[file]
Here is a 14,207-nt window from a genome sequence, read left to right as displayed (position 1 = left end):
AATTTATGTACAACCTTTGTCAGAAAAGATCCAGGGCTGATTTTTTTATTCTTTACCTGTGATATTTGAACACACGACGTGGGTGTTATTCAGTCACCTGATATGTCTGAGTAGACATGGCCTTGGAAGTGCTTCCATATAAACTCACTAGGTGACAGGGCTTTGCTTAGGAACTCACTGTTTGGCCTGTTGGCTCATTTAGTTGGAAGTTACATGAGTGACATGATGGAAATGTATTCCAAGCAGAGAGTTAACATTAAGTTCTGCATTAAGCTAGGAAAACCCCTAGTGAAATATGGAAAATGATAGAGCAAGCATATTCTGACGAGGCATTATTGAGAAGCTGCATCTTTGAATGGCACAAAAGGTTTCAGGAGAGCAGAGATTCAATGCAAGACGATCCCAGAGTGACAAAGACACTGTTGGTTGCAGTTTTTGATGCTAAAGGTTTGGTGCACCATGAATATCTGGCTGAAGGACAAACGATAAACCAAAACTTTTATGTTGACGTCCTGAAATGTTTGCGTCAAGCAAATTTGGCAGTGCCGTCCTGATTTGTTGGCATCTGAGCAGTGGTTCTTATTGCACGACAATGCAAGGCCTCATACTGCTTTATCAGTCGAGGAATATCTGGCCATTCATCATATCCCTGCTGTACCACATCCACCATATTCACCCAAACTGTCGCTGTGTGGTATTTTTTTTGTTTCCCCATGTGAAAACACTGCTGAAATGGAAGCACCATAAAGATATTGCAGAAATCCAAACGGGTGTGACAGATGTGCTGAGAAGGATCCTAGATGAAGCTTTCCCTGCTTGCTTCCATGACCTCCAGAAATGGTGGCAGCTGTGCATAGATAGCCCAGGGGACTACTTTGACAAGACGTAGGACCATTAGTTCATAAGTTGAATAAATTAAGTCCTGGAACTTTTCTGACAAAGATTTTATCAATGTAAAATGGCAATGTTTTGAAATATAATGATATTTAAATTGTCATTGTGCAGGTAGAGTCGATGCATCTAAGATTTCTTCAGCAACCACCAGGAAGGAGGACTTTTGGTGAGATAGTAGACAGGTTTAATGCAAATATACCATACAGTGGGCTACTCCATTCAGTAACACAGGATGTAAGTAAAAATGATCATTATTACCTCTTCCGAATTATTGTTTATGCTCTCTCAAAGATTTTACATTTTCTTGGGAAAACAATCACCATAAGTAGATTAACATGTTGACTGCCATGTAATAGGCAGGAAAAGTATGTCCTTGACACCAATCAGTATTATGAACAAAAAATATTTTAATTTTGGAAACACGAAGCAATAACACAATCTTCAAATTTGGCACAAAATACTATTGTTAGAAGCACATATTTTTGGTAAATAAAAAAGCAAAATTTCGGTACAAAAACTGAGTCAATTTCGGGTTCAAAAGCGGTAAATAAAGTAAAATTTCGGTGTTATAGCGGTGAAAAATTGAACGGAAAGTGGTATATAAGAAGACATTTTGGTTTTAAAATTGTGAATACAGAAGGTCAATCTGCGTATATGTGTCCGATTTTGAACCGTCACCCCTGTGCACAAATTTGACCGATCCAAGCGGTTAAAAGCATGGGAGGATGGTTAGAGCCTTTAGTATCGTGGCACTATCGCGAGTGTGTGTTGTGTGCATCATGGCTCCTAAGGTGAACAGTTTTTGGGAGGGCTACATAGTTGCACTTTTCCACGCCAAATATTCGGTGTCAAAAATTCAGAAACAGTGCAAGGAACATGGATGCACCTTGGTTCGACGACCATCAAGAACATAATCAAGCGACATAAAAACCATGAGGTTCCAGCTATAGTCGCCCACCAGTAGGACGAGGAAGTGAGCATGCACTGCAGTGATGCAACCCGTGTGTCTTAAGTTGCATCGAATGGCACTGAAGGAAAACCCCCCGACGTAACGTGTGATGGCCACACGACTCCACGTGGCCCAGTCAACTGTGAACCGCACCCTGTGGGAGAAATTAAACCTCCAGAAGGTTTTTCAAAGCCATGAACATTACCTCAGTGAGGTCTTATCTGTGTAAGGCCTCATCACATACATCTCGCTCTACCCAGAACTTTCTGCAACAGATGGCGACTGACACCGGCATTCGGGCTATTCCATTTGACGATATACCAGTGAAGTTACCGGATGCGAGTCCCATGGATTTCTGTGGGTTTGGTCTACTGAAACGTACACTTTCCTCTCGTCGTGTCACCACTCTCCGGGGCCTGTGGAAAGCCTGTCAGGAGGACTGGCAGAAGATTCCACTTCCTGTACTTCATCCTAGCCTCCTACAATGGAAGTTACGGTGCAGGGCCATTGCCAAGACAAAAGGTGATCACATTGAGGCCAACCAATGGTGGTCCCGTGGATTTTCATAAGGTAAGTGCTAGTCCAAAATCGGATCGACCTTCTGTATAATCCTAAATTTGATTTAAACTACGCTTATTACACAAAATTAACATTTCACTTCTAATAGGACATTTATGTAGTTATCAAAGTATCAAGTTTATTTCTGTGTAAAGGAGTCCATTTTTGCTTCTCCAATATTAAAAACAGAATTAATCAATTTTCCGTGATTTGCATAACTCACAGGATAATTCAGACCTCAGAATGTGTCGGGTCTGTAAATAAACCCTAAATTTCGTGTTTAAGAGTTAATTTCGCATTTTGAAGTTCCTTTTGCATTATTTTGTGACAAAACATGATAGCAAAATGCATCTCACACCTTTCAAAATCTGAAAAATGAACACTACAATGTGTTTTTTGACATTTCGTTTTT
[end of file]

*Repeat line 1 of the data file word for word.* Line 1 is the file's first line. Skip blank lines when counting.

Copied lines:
Here is a 14,207-nt window from a genome sequence, read left to right as displayed (position 1 = left end):